Geopolitical issues have had a significant impact on investment markets this year, and despite the noise, it’s not just factors relating to President Trump and the US.
There is an ongoing fear that the formation of a populist coalition Government in Italy with Eurosceptic leanings will drive a crisis in that country that could potentially threaten the future of the Eurozone.
While the populists did not fare as well as many predicted across Europe last year, they certainly did in the March elections in Italy this year; where the left-leaning Five Star Movement (5SM) and far-right Northern League (NL) were the big winners.
This unusual Eurosceptical coalition has proposed amongst other things: big tax cuts (with just two rates of 15% and 20% for companies and individuals); a basic income for the less well-off; a rollback of pension reforms; and a review of European Union budget rules.
The resultant budget deficit blow-out will undoubtedly create tensions with the EU at a time when Italian public debt is the second highest amongst Eurozone countries, at around 130% of GDP, and its budget deficit is the third highest, at around 1.6% of GDP.
Many Australian investors are keeping an eye on Italy because of the impact any potential volatility in the Eurozone could have on the markets globally and here.
There are four main factors to consider in relation to Italy and the Eurozone. The first is that question marks over Italy’s commitment to remaining part of the Eurozone will weigh on the value of the Euro compared with the USD and other major currencies.
A rise in the Euro through last year - as Eurozone growth surprised on the upside relative to the US and political risk declined in the Eurozone relative to the US - harmed Eurozone shares. This is now reversing as US growth has started to accelerate relative to the Eurozone.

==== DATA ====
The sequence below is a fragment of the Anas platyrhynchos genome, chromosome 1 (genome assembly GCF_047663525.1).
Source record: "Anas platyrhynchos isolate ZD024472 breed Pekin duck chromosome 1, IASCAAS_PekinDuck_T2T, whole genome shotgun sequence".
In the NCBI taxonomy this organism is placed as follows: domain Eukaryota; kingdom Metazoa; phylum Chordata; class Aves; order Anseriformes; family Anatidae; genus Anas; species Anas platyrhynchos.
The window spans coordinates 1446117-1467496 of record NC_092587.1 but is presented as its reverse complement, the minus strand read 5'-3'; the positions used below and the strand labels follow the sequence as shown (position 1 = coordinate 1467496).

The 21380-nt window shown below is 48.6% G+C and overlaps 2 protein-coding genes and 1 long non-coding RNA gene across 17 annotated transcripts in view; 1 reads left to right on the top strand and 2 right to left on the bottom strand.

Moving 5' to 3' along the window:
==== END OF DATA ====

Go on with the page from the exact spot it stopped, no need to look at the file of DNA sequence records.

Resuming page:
The second is that Eurozone shares are likely to be relative outperformers globally, helped by more attractive valuations than the US.
Eurozone shares are trading at a price to forward earnings multiple of 14 times which is around its long-term average. Their cyclically adjusted price to earnings ratio which compares share prices to a ten-year moving average of earnings (often called a Shiller PE), is around 17 times compared to 32 times in the US. This is largely because Eurozone shares underperformed US shares in the post GFC period.
Adjusting for relatively lower bond yields in Europe makes Eurozone shares even more attractive.
Thirdly, monetary policy in the Eurozone is easier compared with the US. The European Central Bank is still pumping cash into the economy and is a long way from rate hikes.
Italian risk may keep the ECB easier for longer. This contrasts with the Fed which is engaging in quantitative tightening and raising interest rates.
Finally, while Eurozone growth has slowed a bit it’s still good, and thanks to ongoing monetary stimulus and a now falling Euro it is likely to remain so. In turn, this is good for profit growth.
Bringing this all back to the initial point about the future of the Eurozone, I think it is not in grave danger.
Last year, the big concern was that the 2016 Brexit vote and Trump victory presaged a surge in support for populist Eurosceptic parties in elections in the Netherlands, France, Germany and Austria and that an independence vote in the Catalan region of Spain would also pose a threat, all contributing to increased risk of an eventual Eurozone break up.
In the end, no such thing happened.
Popular support for the Euro is solid at over 70% across the Eurozone and various countries showed by their elections last year they aren’t interested in exiting the Euro.
But while a break up in the Euro is unlikely, a populist coalition in Government in Italy, which is the Eurozone’s third largest country, along with a deterioration in its budgetary position will keep fears of a threat to it alive. This will likely cause sharemarket volatility and weakness in the Euro.
And in the meantime, Eurozone shares remain attractive.
So, what’s all this got to do with Australian investors? Simple – as we saw earlier this decade and up until the last round of Grexit (a Greek exit of the EU) worries in 2015 whenever there are significant concerns about a break-up of the Euro it affects global investor confidence. This in turn, impacts Australian investment markets.
In the meantime, be a bit wary of Italian assets but the Eurozone share market overall remains attractive.
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